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Game firms back Blu-ray
Better format because... Sony says so?
CES 2005 Two major games publishers yesterday lent their support to the Blu-ray Disc format, along with a number of lesser players, as the other companies behind the medium began in earnest their efforts to talk-up the technology ahead of its debut later this year.
Electronic Arts and Vivendi Universal both announced their membership of the Blu-ray Disc Association (BDA), touting the format's capacity and the level of interactivity it provides as the reasons for their support, but we also think Sony's decision to base PlayStation 3 on Blu-ray may also have had something to do with it too.
The addition of EA and VU, along with Sun, which also announced its membership of the BDA yesterday, brings the organisation's membership to "nearly 100", senior BDA spokespeople said.
That's rather more than the number of companies actively supporting BD's rival format, HD DVD, but they are able to claim the tacit backing of the 230-odd firms in the DVD Forum, which has anointed HD DVD the future of the DVD format.
That use of the DVD brand is what HD DVD's backers believe gives it the edge over BD, despite the latter's technical superiority, in particular its greater storage capacity: 25/50GB single/dual-layer, compared to 15/30GB for HD DVD.
The BDA yesterday condemned the rival format as little more than a "supersized DVD", touting instead its chosen format's capacity, interactivity features and... er... because it is. That kind of schoolyard jibing - 'You smell', 'Why?', 'Because you do' categorises both camps' attempts to put down the other. While both state they don't want a format war, that's inevitably what they have forced on consumers.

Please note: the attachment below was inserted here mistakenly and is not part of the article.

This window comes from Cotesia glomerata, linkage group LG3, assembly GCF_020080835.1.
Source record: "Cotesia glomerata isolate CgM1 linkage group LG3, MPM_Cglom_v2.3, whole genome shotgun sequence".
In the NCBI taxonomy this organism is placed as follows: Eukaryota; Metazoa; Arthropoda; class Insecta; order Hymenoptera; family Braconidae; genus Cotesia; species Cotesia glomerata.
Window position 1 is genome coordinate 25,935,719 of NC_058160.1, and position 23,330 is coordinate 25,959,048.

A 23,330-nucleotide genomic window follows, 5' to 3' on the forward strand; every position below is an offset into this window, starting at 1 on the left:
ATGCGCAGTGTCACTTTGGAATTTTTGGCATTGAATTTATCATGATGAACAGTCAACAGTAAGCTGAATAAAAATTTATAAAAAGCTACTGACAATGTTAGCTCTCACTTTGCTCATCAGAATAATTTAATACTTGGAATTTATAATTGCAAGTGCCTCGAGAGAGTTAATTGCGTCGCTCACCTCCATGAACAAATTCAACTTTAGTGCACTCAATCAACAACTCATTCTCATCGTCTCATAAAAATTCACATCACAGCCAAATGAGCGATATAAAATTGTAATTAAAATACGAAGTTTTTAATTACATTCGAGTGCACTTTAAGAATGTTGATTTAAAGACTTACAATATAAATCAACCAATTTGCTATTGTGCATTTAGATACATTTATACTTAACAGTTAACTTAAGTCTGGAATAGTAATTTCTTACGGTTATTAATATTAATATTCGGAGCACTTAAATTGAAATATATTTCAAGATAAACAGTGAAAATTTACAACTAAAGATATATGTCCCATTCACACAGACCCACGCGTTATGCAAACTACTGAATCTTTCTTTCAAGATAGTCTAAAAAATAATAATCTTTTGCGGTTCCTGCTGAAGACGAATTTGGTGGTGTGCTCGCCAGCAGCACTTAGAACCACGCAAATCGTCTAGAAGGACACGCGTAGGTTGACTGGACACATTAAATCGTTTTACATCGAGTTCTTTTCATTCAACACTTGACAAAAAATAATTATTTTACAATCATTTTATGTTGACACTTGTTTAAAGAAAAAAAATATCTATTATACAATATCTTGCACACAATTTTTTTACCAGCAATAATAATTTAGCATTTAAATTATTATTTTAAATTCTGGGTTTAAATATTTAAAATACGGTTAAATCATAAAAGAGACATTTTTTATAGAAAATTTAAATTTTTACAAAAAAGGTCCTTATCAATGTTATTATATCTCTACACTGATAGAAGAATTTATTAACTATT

Canny content providers will, of course, favour one or the other, but allow themselves room to support both until the market indicates a clear winner.
Meanwhile, the BDA continues to put the finishing touches on its BD-ROM format for pre-recorded content. BDA spokespeople confirmed that no decision has yet been taken on region coding, or which content protection mechanism the format will incorporate. A choice of coopy protection technology is expected to be made by the end of Q1, the BDA said. ®
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